Thomas Tuchel was very pleased with the victory against Tottenham last night, and rightly so. It was a dominating performance against a rival, with the first half possibly the best we have seen Chelsea play all season. The team were in firm control, with finishing perhaps the sole quality lacking.
By the end of 90 minutes, that dominance had softened, as Chelsea finished with “just” 58% of possession. Of course, such numbers are far from the be-all and end-all of a football match. However, if there’s been one thing notable about Chelsea’s style throughout the three matches under Tuchel, it’s that we will happily defend with possession. The other team can’t score if they don’t have the ball, after all!
“In general I’m very pleased with the result. It’s a deserved win. We were very, very good in the first half, very dominant, very strong with the ball, very good in counter pressing and did not allow counter attacks against one of the most dangerous teams, maybe in Europe, for counter attacks.”
“That was very, very strong. We lacked a little bit of precision in the box of composure to make it 2-0 to score more goals to decide the match.”
“In the second half it was a bit harder because we had some easy ball losses and lost a little bit of ball possession and of confidence, but we never lost intensity and we never lost the structure to defend and we never lost the intensity to push up high and the courage to defend up high and up front.”
Spurs' shots against Chelsea:— Squawka Football (@Squawka) February 4, 2021
1st-85th minute: 3
86th+ minute: 4
Leaving it too late. pic.twitter.com/xNYEKGypB0
The second half certainly played out differently than the first, after what surely was a bit of the ol’e “hairdryer treatment” from José Mourinho for his team during half-time. Tottenham began to press further up the pitch, to moderate success but still causing Chelsea considerably more trouble than the first half’s walk in the park. Our anxiety grew larger as the second half progressed, as Chelsea lacked the finishing necessary to put the game to bed with a second goal.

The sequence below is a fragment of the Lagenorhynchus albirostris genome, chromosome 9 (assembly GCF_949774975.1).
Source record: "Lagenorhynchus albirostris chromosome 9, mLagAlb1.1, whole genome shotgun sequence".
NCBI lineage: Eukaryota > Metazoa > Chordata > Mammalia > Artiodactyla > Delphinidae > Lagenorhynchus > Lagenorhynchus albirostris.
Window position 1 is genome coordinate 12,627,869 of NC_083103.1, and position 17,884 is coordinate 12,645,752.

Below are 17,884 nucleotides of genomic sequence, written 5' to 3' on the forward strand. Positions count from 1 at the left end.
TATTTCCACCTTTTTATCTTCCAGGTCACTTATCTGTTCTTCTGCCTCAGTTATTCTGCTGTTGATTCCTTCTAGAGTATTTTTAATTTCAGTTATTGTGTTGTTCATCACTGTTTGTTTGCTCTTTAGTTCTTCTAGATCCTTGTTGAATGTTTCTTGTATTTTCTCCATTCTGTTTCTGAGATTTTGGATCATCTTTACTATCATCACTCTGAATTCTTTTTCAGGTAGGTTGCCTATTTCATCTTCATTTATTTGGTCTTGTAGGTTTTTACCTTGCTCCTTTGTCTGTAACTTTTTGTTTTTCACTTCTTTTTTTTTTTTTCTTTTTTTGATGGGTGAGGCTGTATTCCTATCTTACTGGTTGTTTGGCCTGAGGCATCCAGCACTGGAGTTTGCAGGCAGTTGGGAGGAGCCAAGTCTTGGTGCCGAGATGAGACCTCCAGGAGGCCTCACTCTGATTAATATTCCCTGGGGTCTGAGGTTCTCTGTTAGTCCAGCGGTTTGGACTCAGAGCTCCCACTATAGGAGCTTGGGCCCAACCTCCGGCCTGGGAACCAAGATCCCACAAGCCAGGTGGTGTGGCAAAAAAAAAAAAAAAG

After just three matches, it would be much too soon to gather anything meaningful about Tuchel’s tactics and system. However, on the surface, Tuchel’s setup and success so far, with a balanced set of three central defenders flanked by wingbacks, can be easily compared to the success Antonio Conte found in 2016-17.
What we do know is that Tuchel is a very flexible manager, willing to try multiple approaches. While it is unknown what the future will look like tactically for Chelsea, in this moment right now, it’s hard to argue against the success we have found with this Conte-esque system. Tuchel even conjured up the best — or is it the worst? — of Conte’s press conferences of old, admitting that the players were “ready to suffer” to see the match out to a nervy finish where the margin of victory was only one goal.
“With that I’m very, very pleased. It is normal. If you play a dominant game like this, if you don’t score the second one it can happen that some minutes arrive where you have to suffer and we were absolutely ready for that mentally and physically and I’m super happy with the effort.”
“We defended excellently. We had half chances, big chances in counter attacks, okay we couldn’t finish them. We conceded only one chance and that was when Tottenham risked a lot and that’s why I’m happy.”
(Ed.note: if we “suffer” our way to a league title and FA Cup trophy under Tuchel as well, I certainly won’t be complaining!)
So, three games, three clean sheets, three unbeaten. And three goals scored.
Tuchel has a history and pedigree of getting his teams to play attractive, free-flowing attacking football. The defensive solidity from the get-go under Tuchel is really good to see — (ed.note: can’t lose if you don’t concede, after all!) — but the lack of attacking output is at the moment a cause of concern.
“We need to create more clear chances. This is the objective and this is the job for me and I blame nobody. This is the job for me and I blame nobody because I never scored in my career in the second and third league.”
“It is the hardest thing, or one of the hardest things in football to score and be calm. But we have trust in our players and we will work to create even more chances and to create more clear chances and to be more effective. But, it is hard to talk the guys into it. No, in general everyone wants to score with every half-chance and chance we have. It is not like this in the Premier League so no worries so far.”
- Thomas Tuchel, source: Football.London
“Trust the Process” is one of my favorite sports adages, even when used ironically by Philadelphia 76ers fans in the face of their team losing to accumulate draft picks. Obviously, that intent of the phrase does not apply to Chelsea, but in this moment, Tuchel has Chelsea working towards a system that allows his attacking players to thrive.
The optimist in me believes we will get to see the best of Chelsea soon. Could be as soon as this Sunday against Sheffield United.